More information sources On the way to the state of Latvia

100 events in the history of Latvia, people and processes 1918-2018. Latvian media

Related objects

A memorial stone commemorating the barricades of 1991

The first commemorative sign in Latvia commemorating the time of the 1991 barricades was made by Jānis Sprudzāns from Valmieri in the individual enterprise of granite products, the base was created by SIA "Grods". The author of the idea of the memorial was Valmiera police major Aleksandrs Melngārs (1954-2014), who led a group of Valmiera militiamen during the events of January 1991 in Riga. The sketches and design of the memorial sign were created by Dainis Saulītis. Opened on January 24, 2002. Initially, the memorial was placed on the corner of Rīgas and Grants streets on the land of a private owner, later in 2010 it was moved to the opposite building of the Vidzeme regional administration of the State Police.

1991 Barricades Museum

The museum is located in Old Riga near the Riga Cathedral. It was founded in 2001 to preserve historical evidence of the events of 1991 in Latvia. A virtual tour of the museum is also available. In January 1991, in Lithuania the Soviet Army opened fire on people who had gathered at the Vilnius TV tower and drove into the crowd with tanks. In response to these events a demonstration of about 500,000 people was organised in Riga to show support to Lithuanians and the readiness of the Latvian people to continue their struggles towards Latvia’s independence. In order to prevent similar events from happening in Latvia, residents began to build barricades in the narrow streets of Old Riga in order to prevent possible attacks of the Soviet Army on the defenders of the barricades. These barricades were also created at various strategic objects not only in Riga, but throughout all of Latvia. Around 50,000 people from all over Latvia participated in defending the barricades. Barricades was a popular movement that helped to regain Latvia’s independence. This is a great example of non-violent resistance in the history of the whole world.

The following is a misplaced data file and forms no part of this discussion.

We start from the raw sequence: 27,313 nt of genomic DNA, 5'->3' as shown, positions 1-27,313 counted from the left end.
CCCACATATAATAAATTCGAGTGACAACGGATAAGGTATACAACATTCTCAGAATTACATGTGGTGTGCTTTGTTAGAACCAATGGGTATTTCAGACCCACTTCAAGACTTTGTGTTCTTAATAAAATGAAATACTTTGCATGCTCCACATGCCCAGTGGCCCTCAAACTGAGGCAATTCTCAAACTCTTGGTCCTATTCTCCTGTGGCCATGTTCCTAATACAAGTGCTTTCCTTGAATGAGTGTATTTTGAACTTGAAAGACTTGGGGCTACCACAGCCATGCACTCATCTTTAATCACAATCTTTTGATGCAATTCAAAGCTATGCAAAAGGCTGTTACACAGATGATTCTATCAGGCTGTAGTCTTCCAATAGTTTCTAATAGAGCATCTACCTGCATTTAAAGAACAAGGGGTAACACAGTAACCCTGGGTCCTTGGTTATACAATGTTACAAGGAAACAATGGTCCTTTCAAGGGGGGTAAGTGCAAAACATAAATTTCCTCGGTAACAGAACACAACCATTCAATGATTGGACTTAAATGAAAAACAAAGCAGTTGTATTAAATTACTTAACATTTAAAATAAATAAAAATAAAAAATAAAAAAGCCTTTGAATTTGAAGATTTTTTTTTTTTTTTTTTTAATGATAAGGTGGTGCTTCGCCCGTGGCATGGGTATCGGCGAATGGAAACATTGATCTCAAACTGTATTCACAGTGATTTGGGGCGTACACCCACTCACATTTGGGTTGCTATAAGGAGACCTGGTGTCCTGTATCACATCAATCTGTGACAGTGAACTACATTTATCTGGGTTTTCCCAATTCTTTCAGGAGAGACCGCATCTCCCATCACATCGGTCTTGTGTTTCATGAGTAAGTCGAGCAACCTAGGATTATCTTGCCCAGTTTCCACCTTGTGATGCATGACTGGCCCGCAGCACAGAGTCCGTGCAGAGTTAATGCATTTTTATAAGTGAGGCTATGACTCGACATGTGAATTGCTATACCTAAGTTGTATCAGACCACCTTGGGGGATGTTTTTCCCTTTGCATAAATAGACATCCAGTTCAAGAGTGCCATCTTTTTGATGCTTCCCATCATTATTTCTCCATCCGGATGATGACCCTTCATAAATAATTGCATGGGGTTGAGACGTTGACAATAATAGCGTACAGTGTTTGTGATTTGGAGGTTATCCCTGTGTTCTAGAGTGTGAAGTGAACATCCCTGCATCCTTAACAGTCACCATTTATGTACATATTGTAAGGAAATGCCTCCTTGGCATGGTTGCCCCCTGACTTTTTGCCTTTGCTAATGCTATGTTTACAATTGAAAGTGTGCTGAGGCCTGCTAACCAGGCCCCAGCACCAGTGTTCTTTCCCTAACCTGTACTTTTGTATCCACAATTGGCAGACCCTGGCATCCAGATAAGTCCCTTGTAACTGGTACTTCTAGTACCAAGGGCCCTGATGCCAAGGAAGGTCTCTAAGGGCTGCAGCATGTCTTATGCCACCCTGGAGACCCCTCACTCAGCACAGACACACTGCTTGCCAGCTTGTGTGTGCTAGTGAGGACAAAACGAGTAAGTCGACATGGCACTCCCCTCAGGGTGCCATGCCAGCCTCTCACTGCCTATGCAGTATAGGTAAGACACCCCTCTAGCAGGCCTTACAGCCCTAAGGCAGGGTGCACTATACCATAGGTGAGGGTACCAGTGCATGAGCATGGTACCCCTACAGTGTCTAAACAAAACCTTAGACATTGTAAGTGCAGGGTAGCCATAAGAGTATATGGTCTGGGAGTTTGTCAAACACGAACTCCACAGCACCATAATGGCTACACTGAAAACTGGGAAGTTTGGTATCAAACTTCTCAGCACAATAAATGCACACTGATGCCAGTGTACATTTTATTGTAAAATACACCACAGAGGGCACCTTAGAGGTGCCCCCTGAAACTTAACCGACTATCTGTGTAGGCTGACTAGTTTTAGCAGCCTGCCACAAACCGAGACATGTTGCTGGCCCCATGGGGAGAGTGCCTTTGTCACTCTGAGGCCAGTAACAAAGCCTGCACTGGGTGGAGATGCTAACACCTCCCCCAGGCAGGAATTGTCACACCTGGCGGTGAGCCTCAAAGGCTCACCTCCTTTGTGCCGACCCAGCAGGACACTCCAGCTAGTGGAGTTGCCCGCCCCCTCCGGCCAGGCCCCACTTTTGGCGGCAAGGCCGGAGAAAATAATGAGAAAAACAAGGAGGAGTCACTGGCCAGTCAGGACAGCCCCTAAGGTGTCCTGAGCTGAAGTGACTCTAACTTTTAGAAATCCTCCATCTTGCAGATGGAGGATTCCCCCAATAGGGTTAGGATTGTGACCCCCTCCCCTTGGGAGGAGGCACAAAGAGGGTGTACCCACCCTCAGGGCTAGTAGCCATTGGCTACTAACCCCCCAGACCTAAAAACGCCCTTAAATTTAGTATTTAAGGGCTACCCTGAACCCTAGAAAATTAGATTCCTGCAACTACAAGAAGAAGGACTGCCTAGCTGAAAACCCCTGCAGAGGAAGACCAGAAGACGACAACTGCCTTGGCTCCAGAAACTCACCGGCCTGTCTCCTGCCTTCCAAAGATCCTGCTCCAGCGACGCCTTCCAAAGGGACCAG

Permanent exposition of local history of Vaidava parish

Located in Vaidava Culture and Craft Center.

There is an exposition dedicated to the memory of the deportations of 1949, as well as the participation of the people of Riga in the January 1991 barricades in Riga. Evidence of world wars (mainly printed materials) can also be seen in the exhibition.

Natural and historical objects, manors, history of education, culture, notable people, materials of the collective farm time, household items, banknotes, newspapers, magazines about Vaidava parish.

Related stories

Vaidavians on barricades

In 2020, in anticipation of the 30th anniversary of the 1991 barricades, Vismants Priedīte shares a story about the participation of locals in these historical events.

Memoirs of Talava Megnis from Kocēni about the events in the 1991 barricades in Riga

Memoirs of Talava Megnis from Kocēni about the events in the 1991 barricades in Riga.
"On January 13, about 40 residents of Kocēni left Laz, driver Vitālijs Sprukts and minibus Latvija, driver Jānis Grava for the demonstration in Riga.
After the demonstration, when we met at the buses, we repeatedly heard on the radio the call of the Latvian People's Front, those who can, to stay in Riga and defend strategically important objects to make it more difficult to capture them, similarly to Vilnius television. We saw these footage filmed by Podnieks before leaving for Riga.

From Rezekne to the 1991 barricades

The narrators describe the moods and personal experiences of the Barricade period. Memories illustrate well how information can reach the people of Latvia throughout its territory.